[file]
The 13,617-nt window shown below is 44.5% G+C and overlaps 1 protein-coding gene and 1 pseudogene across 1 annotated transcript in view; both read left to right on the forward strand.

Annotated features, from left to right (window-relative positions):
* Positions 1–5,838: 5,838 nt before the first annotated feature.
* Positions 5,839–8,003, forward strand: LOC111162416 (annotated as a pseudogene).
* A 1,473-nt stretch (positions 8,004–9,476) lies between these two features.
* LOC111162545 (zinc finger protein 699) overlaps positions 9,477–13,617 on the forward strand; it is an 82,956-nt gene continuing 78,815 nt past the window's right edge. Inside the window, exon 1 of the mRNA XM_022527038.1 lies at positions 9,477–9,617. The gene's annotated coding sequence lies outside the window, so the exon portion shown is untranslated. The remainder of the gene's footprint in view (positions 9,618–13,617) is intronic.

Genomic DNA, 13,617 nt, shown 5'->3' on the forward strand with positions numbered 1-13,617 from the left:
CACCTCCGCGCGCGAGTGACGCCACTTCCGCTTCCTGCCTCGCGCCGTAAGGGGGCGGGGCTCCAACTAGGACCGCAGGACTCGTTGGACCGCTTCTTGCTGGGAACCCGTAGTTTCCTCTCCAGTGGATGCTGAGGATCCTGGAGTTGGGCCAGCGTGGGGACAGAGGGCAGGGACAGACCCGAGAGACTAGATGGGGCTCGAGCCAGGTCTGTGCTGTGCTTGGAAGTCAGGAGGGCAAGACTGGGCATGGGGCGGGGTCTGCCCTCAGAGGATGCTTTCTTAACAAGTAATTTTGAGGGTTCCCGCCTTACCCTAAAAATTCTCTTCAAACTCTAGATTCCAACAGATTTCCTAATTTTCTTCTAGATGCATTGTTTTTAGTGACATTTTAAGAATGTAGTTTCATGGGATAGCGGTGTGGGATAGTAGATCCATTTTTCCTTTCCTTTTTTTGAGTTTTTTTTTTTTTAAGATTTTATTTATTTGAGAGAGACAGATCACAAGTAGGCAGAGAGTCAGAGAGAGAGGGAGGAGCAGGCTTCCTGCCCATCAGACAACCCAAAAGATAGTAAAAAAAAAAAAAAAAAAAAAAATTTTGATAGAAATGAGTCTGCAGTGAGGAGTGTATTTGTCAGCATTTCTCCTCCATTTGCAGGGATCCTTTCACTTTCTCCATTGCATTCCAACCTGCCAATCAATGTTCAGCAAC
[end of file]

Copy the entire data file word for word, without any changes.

The 13,617-nt window shown below is 44.5% G+C and overlaps 1 protein-coding gene and 1 pseudogene across 1 annotated transcript in view; both read left to right on the forward strand.

Annotated features, from left to right (window-relative positions):
* Positions 1–5,838: 5,838 nt before the first annotated feature.
* Positions 5,839–8,003, forward strand: LOC111162416 (annotated as a pseudogene).
* A 1,473-nt stretch (positions 8,004–9,476) lies between these two features.
* LOC111162545 (zinc finger protein 699) overlaps positions 9,477–13,617 on the forward strand; it is an 82,956-nt gene continuing 78,815 nt past the window's right edge. Inside the window, exon 1 of the mRNA XM_022527038.1 lies at positions 9,477–9,617. The gene's annotated coding sequence lies outside the window, so the exon portion shown is untranslated. The remainder of the gene's footprint in view (positions 9,618–13,617) is intronic.

Genomic DNA, 13,617 nt, shown 5'->3' on the forward strand with positions numbered 1-13,617 from the left:
CACCTCCGCGCGCGAGTGACGCCACTTCCGCTTCCTGCCTCGCGCCGTAAGGGGGCGGGGCTCCAACTAGGACCGCAGGACTCGTTGGACCGCTTCTTGCTGGGAACCCGTAGTTTCCTCTCCAGTGGATGCTGAGGATCCTGGAGTTGGGCCAGCGTGGGGACAGAGGGCAGGGACAGACCCGAGAGACTAGATGGGGCTCGAGCCAGGTCTGTGCTGTGCTTGGAAGTCAGGAGGGCAAGACTGGGCATGGGGCGGGGTCTGCCCTCAGAGGATGCTTTCTTAACAAGTAATTTTGAGGGTTCCCGCCTTACCCTAAAAATTCTCTTCAAACTCTAGATTCCAACAGATTTCCTAATTTTCTTCTAGATGCATTGTTTTTAGTGACATTTTAAGAATGTAGTTTCATGGGATAGCGGTGTGGGATAGTAGATCCATTTTTCCTTTCCTTTTTTTGAGTTTTTTTTTTTTTAAGATTTTATTTATTTGAGAGAGACAGATCACAAGTAGGCAGAGAGTCAGAGAGAGAGGGAGGAGCAGGCTTCCTGCCCATCAGACAACCCAAAAGATAGTAAAAAAAAAAAAAAAAAAAAAAATTTTGATAGAAATGAGTCTGCAGTGAGGAGTGTATTTGTCAGCATTTCTCCTCCATTTGCAGGGATCCTTTCACTTTCTCCATTGCATTCCAACCTGCCAATCAATGTTCAGCAAC